Memorandum of Conversation, by the Secretary of State
The British Ambassador20 called at his request. I tactfully brought up the matter of India and said that I was not undertaking to make any suggestions or to pass judgment on anything involved, but that I had a feeling that if Gandhi should die during his present fasting there might arise acute conditions which it would be important to foresee and to prepare against, etc. etc. The Ambassador said he appreciated very much what I said and added that according to his information, his Government was giving all phases of the matter the very closest attention.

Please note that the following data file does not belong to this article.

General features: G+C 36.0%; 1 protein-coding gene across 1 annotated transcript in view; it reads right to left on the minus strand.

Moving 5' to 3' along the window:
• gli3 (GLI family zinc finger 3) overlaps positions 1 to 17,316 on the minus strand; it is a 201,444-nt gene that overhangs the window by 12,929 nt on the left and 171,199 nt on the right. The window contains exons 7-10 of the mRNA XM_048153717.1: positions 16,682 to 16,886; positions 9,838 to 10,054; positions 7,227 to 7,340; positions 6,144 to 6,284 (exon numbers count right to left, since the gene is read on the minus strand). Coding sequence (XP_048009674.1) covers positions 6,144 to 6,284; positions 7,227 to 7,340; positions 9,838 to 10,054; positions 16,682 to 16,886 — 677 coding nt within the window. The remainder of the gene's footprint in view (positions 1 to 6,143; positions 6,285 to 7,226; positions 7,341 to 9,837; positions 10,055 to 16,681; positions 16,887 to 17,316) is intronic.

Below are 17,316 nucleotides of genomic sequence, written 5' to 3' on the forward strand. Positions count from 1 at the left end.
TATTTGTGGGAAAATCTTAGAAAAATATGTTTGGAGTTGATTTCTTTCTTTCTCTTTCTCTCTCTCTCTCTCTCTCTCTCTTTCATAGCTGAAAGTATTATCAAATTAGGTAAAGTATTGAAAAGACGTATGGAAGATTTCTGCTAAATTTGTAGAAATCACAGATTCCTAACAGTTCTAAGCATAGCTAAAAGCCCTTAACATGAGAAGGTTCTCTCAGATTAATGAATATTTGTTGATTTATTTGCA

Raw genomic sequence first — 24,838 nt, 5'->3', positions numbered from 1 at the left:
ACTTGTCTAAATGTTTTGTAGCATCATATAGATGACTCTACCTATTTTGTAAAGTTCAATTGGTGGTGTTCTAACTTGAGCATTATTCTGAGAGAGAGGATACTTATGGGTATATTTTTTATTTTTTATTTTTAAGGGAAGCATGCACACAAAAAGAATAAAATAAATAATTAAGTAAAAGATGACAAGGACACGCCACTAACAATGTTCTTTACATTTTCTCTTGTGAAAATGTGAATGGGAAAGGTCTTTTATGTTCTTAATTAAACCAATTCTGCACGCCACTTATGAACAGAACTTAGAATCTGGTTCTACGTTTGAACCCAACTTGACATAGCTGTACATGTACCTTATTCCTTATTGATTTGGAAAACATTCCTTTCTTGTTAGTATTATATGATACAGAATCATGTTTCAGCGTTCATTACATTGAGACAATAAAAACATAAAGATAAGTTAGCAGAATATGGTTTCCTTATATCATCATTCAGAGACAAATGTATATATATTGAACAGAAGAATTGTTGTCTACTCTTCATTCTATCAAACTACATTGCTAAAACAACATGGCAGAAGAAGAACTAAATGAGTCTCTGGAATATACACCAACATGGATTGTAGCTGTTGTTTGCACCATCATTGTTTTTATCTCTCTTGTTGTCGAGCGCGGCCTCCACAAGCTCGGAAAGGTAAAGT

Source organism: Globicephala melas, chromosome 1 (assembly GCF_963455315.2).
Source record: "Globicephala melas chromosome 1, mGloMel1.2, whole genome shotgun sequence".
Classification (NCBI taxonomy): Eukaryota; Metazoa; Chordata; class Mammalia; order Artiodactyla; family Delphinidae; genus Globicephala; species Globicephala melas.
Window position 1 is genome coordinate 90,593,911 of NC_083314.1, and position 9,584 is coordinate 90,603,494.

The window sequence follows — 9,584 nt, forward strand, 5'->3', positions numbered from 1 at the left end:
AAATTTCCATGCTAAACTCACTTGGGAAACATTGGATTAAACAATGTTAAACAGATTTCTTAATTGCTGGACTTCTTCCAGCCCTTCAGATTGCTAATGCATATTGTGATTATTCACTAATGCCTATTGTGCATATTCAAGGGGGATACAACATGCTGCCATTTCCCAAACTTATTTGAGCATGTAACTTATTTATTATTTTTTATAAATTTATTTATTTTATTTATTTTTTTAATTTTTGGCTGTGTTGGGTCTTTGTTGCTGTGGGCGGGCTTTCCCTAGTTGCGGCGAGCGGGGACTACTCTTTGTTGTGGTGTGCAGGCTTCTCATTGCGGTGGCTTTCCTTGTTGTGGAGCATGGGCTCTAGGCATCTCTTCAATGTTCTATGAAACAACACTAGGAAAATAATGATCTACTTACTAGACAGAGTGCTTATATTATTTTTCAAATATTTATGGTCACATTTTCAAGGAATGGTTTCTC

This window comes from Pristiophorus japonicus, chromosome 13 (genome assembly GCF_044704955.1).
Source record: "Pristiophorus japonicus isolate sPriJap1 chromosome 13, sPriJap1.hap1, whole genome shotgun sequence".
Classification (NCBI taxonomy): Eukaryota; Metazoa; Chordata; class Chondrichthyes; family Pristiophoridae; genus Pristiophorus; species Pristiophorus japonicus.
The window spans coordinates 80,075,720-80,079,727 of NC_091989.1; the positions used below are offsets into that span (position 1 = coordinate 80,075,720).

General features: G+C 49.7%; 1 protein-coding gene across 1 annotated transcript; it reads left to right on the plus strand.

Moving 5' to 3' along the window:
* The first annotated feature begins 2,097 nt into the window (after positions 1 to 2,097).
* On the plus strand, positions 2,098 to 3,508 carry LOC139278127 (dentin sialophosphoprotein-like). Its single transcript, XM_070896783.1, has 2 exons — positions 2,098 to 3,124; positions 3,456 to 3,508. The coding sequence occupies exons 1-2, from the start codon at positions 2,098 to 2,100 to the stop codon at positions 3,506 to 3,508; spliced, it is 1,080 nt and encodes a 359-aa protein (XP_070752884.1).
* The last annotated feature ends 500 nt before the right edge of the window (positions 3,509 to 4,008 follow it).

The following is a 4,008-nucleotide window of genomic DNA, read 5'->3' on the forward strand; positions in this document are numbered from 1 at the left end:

After again emphasizing my fears of acute conditions arising in India following any sudden or possible death of Gandhi, I raised the question of whether the British would or might find it possible and advisable to consider certain additions to the Cripps proposals of 1941 . I said that I was not capable of offering any concrete suggestions or implementations with respect to the Cripps proposals, but coming back to my first expression of fear about the dangers which [Page 195] might arise from the sudden death of Gandhi, I wished to emphasize each of these phases very earnestly.
- Viscount Halifax.↩